Most of us don’t give pesticides a lot of thought. But it doesn’t take much pondering to understand that weed killers, rat killers, insecticides, fungicides, fumigants, and disinfectants have one thing in common: They can kill.
Mike Weyman thinks about pesticides all the time. His job is to investigate illegal sales and use of them in South Carolina. And he’s seeing a deadly increase in their frequency.
“The internet has made it quicker and easier for criminals to distribute illegal, adulterated and counterfeit pesticides,” said Weyman, deputy director of Clemson University’s Regulatory Services unit, which includes the Department of Pesticide Regulation (DPR). “The majority of these problems come from other states, therefore we have had no jurisdiction to go after the seller. But the federal government doesn’t have the resources to take on every single local case.”
A recent case on both sides of the North and South Carolina line not only illustrated that quandary, but also led to a national effort to solve it.
The case involved a North Carolina pet owner who purchased a flea and tick killer for her two adult dogs from a local store. The bottle had no label, but she said she wrote down the verbal instructions she was given: “Apply 1 cc via syringe to each dog.” She did, using the dropper included in the bottle to give her dogs one drop each orally.
Her dogs died. She had tests run to find out why. Lab results showed the product contained the common insecticide Imidacloprid, but at more than five times the recommended dose. And Imidacloprid is absorbed through the skin and is required to be administered on the nape of the animal’s neck, so it is nearly impossible for the pet to ingest it.
The case came to Clemson when North Carolina agriculture authorities traced the local store’s original purchase of the unlabeled pesticide to the Palmetto State. It served as a persuasive example when, in late August, the Association of Structural Pest Control Regulatory Officials (ASPCRO) created a task force of industry and government leaders to help states collaborate — both in regulation and in education — to help protect the health of humans, animals and the environment.
Weyman heads the national effort, with co-leader George Saxton of the Office of the Indiana State Chemist, Jim Fredericks of the National Pest Management Association, Stephanie Binns of Responsible Industry for a Sound Environment and Aline DeLucia of the National Association of State Departments of Agriculture.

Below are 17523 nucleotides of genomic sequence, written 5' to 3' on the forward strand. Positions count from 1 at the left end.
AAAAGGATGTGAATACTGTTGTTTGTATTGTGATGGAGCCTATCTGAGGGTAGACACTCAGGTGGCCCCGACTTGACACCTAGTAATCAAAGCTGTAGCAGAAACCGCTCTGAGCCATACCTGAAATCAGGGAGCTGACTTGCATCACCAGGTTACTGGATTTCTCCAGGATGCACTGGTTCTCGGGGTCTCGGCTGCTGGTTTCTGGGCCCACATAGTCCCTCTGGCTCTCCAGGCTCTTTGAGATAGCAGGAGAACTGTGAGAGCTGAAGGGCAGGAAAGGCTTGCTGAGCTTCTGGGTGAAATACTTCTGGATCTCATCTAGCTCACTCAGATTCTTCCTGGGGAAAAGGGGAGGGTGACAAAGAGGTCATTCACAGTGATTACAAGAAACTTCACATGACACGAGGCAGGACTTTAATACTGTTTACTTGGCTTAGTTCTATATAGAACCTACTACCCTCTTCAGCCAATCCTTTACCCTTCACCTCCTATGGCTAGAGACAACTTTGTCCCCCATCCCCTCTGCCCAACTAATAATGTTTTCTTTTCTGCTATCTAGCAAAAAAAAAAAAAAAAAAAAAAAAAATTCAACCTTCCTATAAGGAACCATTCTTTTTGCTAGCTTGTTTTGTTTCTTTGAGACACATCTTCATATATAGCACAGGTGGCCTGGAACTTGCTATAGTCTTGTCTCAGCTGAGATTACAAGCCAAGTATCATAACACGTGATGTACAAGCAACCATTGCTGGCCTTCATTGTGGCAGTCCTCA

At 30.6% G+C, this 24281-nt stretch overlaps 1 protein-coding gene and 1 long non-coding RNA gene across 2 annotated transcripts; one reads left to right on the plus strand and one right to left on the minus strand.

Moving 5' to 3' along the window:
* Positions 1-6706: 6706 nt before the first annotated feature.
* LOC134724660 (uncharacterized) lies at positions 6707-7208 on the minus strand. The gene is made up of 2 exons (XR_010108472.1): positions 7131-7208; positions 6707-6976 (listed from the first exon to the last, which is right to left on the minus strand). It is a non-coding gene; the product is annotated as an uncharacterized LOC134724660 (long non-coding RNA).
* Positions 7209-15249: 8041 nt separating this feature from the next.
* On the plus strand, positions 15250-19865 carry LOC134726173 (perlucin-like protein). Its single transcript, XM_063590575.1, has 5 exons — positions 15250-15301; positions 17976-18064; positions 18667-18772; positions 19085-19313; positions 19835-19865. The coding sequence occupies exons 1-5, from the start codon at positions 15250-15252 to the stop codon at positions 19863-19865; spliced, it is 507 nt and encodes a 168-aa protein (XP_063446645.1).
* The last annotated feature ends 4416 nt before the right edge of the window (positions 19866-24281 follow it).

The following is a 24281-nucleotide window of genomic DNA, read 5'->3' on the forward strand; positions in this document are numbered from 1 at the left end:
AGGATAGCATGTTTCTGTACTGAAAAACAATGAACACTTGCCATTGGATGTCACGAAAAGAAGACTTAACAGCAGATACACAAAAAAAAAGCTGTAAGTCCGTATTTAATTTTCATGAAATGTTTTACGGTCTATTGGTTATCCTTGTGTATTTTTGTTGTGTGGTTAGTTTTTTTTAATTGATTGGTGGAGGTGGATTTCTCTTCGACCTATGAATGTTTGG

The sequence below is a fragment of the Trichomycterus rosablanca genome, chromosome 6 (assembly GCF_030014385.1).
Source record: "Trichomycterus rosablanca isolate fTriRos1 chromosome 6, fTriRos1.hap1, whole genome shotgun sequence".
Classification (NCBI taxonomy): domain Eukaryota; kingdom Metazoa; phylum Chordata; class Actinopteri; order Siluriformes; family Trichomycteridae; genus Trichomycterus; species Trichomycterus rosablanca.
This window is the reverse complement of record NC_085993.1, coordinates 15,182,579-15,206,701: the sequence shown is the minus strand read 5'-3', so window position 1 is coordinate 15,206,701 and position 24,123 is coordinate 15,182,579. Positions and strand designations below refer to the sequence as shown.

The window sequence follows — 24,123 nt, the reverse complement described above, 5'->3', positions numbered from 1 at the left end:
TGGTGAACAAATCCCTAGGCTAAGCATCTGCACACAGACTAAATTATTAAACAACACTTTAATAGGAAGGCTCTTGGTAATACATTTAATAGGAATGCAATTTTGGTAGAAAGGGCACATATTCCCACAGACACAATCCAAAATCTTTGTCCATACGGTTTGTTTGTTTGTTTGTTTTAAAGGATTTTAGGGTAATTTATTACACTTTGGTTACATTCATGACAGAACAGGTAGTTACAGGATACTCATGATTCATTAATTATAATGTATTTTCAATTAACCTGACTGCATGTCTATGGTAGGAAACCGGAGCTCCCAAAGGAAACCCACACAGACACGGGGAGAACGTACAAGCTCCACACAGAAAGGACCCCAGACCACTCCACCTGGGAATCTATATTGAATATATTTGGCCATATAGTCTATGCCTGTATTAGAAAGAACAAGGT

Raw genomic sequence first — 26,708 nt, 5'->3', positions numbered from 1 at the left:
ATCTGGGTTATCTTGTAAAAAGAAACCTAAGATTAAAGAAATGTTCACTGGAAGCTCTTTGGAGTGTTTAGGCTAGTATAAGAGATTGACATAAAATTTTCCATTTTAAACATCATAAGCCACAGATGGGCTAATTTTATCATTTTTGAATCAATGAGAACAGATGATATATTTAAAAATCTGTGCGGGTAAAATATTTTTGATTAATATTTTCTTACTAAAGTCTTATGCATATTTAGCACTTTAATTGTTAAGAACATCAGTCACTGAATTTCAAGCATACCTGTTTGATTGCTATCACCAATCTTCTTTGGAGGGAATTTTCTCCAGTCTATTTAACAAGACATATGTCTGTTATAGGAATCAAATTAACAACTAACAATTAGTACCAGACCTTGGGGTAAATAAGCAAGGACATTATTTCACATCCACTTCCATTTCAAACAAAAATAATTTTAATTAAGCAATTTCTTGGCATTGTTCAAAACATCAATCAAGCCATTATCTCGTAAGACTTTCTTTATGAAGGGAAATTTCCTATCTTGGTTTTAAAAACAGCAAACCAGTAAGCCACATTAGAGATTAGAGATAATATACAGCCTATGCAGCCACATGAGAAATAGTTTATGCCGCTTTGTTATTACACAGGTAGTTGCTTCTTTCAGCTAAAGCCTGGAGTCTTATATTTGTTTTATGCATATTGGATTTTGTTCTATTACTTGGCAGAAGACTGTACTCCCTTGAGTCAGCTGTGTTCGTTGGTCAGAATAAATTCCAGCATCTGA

“States have been addressing this case by case and the cooperation has been excellent, but the quantity of cases just continues to grow,” Weyman said. “All of a sudden there’s been a rash of counterfeits. Every single major pesticide company has had problems with counterfeiters. This will give us a protocol and practice to attack the problems together and get ahead of the curve.
“Some of this can be handled with education. It’s a case of buyer beware. Number one, you don’t know what’s in that product. China is still using products like DDT that we stopped using years ago,” he said. “You never know what you’re getting. You can’t trust these people because they’re running a criminal enterprise. They don’t care about that lady’s dogs in North Carolina. They don’t care about you.”
Weyman said consumers can look for hints on the product. If it has no label, it’s already breaking the law in the United States. If it does have a label, read it. Clues will be there.
“For instance, we have a huge problem right now with flea and tick chemicals coming in from the Far East and the United Kingdom. But there’s an easy tip-off to consumers: The United States doesn’t use the metric system,” he said. “We had one bottle from Asia that made it clear they knew what they were doing was illegal when they sold it. Written in Chinese it said: ‘Very Important: Do this with a brain do not get caught by Department of Public Health.’”
The new task force is reaching out to pesticide-related businesses as well as state and federal regulatory agencies for help tackling the problem. At its core, Weyman said, is the understanding pesticides are essential products as is their proper use.
“I’ve investigated more than my share of pesticide-related deaths in 22 years of doing this,” he said. “What I don’t want is a case where it’s not a 11-year-old dog but a 13-year-old kid. That’s what keeps me up at night.”
Written by Tom Hallman, Clemson University Public Service and Agriculture.